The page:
We aimed to do that with Palawadan by making it consistently kick off at dusk, and by making it a map-wide event with multiple broadcasts, without going to the extreme we did in Heart of Thorns by turning off the rest of the content in the map. We also wanted to keep the map’s population consisten, so we made sure the map also had a lot of solo or small group content. We made the Astralarium, Corsair Flotilla, Champion’s Dawn and the Brandstone events with small groups and solo players in mind, and we added some medium-sized group content in the Mordant Crescent Great Hall, Champion’s Dawn graveyard, and the bounties. We really wanted the Domain of Istan to have something for everyone to enjoy.

Once you get off from speeding across the desert on a Raptor, or flying through the Maguuma treetops, coming back to the ground can feel sluggish and painstakingly slow. We wanted to know if Fractals, the game's most widely accessed instanced content, might see some upgrades to incorporate gliding and mounts. Whilst Jason's response is fair and makes the obvious point of Fractals being a core game experience, it’s disheartening to know that whilst Raids might see Gliding and Mounts included, that it is not on the table for future Fractals.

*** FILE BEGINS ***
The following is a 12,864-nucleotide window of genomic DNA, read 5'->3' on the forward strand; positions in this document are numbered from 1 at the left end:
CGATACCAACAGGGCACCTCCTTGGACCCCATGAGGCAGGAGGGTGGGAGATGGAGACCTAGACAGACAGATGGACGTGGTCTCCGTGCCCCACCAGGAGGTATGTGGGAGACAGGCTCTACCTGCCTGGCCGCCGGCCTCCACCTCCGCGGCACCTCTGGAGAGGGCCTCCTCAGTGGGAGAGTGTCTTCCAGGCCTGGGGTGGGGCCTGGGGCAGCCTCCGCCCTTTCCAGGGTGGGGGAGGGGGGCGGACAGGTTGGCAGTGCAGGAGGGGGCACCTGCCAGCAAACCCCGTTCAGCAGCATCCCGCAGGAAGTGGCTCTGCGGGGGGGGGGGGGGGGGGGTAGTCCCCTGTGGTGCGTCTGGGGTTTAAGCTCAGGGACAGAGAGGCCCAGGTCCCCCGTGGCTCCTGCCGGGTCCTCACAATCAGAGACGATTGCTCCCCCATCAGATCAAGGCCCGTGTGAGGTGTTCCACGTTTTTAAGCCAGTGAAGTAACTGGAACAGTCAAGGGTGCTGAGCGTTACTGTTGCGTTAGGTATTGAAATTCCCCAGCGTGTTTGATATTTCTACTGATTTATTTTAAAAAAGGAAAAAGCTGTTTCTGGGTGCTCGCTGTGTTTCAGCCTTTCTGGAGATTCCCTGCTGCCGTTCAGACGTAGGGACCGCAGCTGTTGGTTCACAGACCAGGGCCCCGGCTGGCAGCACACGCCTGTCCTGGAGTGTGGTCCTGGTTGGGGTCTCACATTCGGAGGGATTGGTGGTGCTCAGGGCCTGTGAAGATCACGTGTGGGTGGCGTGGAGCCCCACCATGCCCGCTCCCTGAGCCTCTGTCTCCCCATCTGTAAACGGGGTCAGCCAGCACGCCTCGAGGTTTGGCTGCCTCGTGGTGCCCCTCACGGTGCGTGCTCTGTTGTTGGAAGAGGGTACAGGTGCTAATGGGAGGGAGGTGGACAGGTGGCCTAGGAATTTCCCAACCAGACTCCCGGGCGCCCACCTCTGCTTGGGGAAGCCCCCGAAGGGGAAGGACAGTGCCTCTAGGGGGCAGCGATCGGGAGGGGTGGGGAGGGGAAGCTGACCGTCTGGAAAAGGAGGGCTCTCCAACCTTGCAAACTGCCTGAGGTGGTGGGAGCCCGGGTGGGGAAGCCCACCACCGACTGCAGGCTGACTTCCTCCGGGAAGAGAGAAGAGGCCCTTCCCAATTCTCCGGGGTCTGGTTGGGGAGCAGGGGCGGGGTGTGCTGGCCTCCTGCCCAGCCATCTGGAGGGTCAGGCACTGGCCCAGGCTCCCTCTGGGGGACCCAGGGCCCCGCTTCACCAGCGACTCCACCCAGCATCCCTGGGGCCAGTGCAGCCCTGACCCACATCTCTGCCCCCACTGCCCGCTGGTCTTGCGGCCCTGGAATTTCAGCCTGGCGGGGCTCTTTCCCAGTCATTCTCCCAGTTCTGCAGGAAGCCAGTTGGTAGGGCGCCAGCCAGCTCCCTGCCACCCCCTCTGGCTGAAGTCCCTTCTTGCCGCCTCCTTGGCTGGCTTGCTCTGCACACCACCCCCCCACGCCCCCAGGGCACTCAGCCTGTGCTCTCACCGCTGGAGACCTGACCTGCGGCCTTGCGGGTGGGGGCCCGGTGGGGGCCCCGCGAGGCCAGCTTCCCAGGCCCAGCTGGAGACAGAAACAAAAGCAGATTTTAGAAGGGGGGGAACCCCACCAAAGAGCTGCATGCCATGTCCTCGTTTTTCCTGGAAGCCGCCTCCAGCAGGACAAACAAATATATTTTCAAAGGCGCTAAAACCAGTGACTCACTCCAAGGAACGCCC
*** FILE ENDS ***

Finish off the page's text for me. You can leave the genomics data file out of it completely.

MMORPG: Once again, the new fractal- Twilight Oasis- shipped with a fun way to move around on the special action key. These really help to get rid of the 'Glued to the Floor' feel that instanced content has after the beauty of current open world movement. Is there any chance going forward that, despite being part of the core game experience, fractals might see the inclusion of mounts and gliding?